There’s another way to ensure your accounts are never hacked and involves the use of two-factor authentication. Accounts such as Google, Facebook, Evernote, and Dropbox give you this option, just to name a few. In this way you will need your smartphone as well as your account password to login.
8. Practice Mobile Safety
Did you know that a picture taken on your smartphone with location services turned On embeds GPS metadata into the photo? With proper software someone can pinpoint your exact location, including latitude and longitude coordinates. Keep it simple and disable locations services if you know you will be uploading a picture to the web. Other mobile safety precautions include:
Keep your operating system up-to- date. New updates addresses bug fixes and also keeps your device safe from the latest threat.
Check the image on your lockscreen. If your device is lost then found by a good Samaritan, will they be able to contact you? While there are apps for this, you can use simply write on an existing image in your photo album using the free app Skitch.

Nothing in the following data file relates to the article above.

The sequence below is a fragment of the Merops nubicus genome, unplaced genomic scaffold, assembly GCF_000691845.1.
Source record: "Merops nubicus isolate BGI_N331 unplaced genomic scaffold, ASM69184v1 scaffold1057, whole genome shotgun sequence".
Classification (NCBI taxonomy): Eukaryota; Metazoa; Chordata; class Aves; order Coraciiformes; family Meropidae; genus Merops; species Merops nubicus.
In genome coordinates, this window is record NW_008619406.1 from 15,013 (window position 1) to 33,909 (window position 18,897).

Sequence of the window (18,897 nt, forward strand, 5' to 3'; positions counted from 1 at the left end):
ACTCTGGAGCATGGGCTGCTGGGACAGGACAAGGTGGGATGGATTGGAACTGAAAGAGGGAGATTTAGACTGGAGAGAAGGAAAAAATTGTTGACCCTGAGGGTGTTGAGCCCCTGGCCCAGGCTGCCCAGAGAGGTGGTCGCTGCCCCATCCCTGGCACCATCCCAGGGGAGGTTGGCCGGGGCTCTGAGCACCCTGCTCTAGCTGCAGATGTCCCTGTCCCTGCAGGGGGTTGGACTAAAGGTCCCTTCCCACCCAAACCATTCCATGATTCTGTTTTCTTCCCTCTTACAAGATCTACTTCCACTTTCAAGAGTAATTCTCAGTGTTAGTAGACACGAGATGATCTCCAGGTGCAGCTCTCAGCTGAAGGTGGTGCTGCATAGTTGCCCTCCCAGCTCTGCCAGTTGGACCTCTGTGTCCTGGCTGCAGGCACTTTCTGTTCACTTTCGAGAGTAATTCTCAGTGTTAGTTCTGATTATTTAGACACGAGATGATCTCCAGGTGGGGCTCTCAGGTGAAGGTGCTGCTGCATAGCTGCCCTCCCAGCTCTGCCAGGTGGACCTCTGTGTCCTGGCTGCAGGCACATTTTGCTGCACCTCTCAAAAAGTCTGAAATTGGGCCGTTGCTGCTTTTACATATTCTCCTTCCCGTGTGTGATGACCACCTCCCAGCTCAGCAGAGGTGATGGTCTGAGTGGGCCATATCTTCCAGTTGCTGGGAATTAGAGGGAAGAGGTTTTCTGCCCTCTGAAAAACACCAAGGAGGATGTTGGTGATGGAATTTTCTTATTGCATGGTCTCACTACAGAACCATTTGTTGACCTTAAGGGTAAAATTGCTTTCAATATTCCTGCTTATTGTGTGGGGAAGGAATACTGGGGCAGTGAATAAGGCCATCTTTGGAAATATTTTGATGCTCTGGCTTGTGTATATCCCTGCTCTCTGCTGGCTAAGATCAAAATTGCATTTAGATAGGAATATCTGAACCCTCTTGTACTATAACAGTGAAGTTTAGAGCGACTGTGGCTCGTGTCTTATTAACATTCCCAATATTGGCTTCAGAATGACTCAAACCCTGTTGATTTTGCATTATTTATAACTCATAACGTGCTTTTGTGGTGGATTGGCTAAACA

9. Mask Your IP Address
When you land on a website you leave a footprint in the form of IP information. It gives a website owner, at the very least, your location and service provider. For example a site owner looking at analytics will recognize me as a visitor from Atlanta. By using an IP masker, this will not be the case.
10. Get Notified if Your Name is Mentioned Online
If your name is ever mentioned on a public page online, you might want to know. You can do this by going to www.google.com/alerts. Make sure you have a Google Alert setup with your first and last name in quotations (Example – “Juanita McDowell”). The quotations tell the search engine to keep string of words together. If you are logged into your Gmail account, the email will be delivered to this address. If you prefer it be sent to another address, log out so it will prompt you for another email address.
No doubt there will always be personal information that you need to keep private. As a Realtor serving the public, maintaining online anonymity is a major challenge. With daily advances in technology it is hard to go anywhere online where our information is not being tracked or accessed. The solution is not to avoid the digital landscape, but to exercise caution and remember these important guidelines to ensure that you will not compromise your privacy and therefore your security.